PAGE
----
Juneau, Alaska (KINY) - The Sealaska Heritage Institute held a ceremony on Friday destroying a retail coat that copied a design by the late master weaver, Clarissa Rizal.
According to a release from Sealaska Heritage Institute in 2020, the institute discovered the "Ravenstail Knitted Coat" being sold by Neiman Marcus in late 2019 and later filed a lawsuit. President of Sealaska Heritage Institute, Rosita Worl, said they were compelled to use available US law policies and courts to protect the art and property.
"This is precisely what SHI did in using copyright laws, and the Indian Arts and Crafts act of 1990, to protect our intellectual and cultural property, or in this instance, and name, as well as a design that was created by past, noted artist Clarissa Rizal, of the T'ak Dein Taan clan."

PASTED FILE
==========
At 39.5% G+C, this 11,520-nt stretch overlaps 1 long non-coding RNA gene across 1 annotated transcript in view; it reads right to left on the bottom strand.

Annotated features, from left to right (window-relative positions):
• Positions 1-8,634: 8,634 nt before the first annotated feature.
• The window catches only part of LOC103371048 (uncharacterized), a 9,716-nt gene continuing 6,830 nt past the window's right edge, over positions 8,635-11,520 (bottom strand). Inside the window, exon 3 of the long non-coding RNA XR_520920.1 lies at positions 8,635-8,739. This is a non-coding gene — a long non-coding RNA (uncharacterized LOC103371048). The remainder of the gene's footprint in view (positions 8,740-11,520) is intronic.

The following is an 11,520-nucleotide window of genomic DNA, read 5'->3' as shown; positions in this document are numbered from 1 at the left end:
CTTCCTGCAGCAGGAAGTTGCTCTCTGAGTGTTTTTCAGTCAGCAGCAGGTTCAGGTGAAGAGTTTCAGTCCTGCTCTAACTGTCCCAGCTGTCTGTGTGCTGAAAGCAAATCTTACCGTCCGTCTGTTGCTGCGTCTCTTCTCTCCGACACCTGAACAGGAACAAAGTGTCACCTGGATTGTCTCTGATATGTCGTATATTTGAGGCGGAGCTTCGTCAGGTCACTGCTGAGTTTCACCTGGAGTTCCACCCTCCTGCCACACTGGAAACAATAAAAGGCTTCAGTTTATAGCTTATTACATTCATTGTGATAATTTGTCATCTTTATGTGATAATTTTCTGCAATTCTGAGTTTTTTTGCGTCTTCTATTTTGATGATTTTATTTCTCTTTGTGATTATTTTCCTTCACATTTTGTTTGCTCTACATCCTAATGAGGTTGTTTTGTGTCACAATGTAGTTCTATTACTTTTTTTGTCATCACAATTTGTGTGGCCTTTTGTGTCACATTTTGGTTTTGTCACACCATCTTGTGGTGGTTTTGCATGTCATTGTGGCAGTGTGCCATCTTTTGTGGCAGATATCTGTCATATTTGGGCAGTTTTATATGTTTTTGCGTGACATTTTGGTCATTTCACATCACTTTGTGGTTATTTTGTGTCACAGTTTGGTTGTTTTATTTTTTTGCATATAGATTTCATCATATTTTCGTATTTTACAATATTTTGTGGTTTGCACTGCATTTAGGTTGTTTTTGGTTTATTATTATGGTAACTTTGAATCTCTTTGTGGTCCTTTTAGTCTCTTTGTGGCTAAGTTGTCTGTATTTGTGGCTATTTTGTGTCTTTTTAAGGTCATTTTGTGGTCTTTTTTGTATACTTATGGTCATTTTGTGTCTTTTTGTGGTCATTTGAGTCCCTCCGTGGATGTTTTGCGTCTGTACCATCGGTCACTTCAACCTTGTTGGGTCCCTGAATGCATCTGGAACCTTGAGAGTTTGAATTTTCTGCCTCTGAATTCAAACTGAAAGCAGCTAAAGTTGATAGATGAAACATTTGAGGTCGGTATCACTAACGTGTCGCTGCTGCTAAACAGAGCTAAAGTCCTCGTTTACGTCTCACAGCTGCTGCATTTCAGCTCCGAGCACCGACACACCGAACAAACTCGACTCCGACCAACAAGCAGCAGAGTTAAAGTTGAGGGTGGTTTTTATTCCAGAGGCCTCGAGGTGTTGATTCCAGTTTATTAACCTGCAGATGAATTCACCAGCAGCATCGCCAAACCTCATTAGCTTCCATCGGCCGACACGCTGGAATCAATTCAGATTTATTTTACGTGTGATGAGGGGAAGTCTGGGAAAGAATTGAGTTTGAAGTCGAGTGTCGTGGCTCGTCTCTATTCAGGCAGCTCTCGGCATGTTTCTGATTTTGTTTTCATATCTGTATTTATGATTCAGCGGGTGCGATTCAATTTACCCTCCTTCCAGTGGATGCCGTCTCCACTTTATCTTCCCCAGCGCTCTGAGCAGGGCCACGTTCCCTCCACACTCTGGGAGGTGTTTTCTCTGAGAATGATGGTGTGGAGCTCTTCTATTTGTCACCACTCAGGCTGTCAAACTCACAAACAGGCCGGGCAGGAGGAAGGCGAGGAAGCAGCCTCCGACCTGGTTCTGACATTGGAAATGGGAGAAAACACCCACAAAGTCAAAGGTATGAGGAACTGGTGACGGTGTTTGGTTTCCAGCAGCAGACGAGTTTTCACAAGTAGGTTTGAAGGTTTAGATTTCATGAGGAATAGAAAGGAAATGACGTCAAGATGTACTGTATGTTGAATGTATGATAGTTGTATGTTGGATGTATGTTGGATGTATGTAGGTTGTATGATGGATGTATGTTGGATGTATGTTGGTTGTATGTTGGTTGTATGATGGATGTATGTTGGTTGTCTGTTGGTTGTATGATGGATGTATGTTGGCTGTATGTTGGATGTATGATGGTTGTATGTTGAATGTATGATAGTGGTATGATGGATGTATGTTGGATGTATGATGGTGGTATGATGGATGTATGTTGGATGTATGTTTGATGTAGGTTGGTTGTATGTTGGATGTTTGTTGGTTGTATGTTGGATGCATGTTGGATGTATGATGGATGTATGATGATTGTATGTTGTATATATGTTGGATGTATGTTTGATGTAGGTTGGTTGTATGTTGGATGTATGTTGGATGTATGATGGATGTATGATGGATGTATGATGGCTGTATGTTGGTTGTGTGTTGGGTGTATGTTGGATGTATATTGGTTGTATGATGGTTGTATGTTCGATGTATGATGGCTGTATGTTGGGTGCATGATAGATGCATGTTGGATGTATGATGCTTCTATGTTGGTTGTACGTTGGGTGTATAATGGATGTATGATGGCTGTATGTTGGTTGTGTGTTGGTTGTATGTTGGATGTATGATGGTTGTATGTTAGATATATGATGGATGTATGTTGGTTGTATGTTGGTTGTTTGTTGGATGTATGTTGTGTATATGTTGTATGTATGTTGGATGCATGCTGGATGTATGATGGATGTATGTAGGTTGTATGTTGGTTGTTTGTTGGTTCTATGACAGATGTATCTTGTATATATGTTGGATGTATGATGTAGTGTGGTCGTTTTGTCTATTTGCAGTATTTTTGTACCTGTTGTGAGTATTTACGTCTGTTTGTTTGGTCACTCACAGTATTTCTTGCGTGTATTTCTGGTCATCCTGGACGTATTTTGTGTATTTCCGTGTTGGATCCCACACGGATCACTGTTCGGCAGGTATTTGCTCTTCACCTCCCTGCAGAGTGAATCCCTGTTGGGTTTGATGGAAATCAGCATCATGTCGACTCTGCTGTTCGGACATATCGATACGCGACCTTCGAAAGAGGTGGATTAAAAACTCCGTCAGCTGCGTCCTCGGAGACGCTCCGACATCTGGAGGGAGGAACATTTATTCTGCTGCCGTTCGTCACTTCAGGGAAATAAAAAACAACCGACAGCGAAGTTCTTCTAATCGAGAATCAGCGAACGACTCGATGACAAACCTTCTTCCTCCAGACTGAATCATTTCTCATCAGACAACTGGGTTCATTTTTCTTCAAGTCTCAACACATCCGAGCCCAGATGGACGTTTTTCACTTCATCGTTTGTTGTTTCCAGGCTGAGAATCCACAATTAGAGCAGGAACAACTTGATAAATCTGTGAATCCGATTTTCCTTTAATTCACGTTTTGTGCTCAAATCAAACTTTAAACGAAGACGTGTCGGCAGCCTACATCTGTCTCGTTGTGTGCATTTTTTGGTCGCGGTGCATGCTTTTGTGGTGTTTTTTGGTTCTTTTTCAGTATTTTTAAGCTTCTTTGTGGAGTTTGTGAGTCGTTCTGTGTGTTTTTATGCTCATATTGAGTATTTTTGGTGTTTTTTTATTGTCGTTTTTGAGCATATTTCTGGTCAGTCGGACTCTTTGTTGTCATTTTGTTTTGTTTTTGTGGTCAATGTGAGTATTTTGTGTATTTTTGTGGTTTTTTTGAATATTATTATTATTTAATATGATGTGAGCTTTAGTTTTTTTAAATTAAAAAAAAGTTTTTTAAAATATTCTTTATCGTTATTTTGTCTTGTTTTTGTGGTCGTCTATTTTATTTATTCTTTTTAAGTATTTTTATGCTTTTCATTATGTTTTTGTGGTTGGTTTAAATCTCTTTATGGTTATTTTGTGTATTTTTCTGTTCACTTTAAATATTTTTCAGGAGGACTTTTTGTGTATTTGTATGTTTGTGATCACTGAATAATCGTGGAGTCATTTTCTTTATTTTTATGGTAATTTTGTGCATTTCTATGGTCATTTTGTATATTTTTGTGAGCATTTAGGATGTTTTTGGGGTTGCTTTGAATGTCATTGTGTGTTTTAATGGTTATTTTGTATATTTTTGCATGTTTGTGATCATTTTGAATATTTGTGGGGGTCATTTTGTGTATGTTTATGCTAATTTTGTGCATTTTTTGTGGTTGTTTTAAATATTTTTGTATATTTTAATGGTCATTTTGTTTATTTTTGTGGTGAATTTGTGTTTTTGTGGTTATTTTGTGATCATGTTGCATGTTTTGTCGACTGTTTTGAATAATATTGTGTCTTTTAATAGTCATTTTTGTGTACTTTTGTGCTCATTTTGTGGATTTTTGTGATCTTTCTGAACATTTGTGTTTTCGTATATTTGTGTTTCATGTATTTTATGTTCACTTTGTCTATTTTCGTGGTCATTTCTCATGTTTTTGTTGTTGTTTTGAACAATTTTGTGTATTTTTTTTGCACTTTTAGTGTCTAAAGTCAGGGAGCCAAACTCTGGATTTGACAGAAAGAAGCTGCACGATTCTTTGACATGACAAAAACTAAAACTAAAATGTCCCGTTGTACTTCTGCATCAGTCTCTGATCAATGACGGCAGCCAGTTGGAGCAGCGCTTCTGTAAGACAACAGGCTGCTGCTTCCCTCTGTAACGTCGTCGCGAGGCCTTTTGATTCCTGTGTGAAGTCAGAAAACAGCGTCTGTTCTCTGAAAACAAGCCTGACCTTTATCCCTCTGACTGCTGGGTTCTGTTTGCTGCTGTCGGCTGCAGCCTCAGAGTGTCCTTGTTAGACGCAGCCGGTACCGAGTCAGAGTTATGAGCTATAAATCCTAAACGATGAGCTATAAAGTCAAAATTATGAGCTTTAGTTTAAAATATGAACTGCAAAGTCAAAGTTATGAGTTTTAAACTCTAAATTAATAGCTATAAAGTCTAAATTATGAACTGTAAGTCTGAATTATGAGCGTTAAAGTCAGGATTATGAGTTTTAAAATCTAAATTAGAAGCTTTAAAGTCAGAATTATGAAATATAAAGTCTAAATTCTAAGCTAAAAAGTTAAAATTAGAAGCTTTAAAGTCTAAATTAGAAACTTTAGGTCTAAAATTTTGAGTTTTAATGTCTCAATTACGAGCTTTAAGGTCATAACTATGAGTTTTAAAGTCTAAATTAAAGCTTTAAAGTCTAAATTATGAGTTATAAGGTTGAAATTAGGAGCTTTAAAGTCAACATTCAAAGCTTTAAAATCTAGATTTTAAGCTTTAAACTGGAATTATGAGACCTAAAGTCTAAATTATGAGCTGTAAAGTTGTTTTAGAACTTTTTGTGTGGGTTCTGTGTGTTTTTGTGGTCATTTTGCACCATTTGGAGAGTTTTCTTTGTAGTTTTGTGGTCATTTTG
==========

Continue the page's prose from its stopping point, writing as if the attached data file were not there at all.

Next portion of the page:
She said the parties involved with the lawsuit came to an agreement, but the terms must remain confidential. Worl explained what the ceremony entailed.
"Today, in accordance with our cultural practices, we will be burning one commercial coat to transfer it spiritually to Clarissa Rizal, who is the artist whose design we sought to protect," Worl said. "We will then be distributed in pieces of the commercial object to her opposites, or her paternal relatives the eagles, to validate this action. The recipients have the prerogative to sew these pieces onto their regalia."
The event was live-streamed on Sealaska Heritage Institute's Youtube page and featured comments from Rizal's daughter, as well as several clan spokespersons.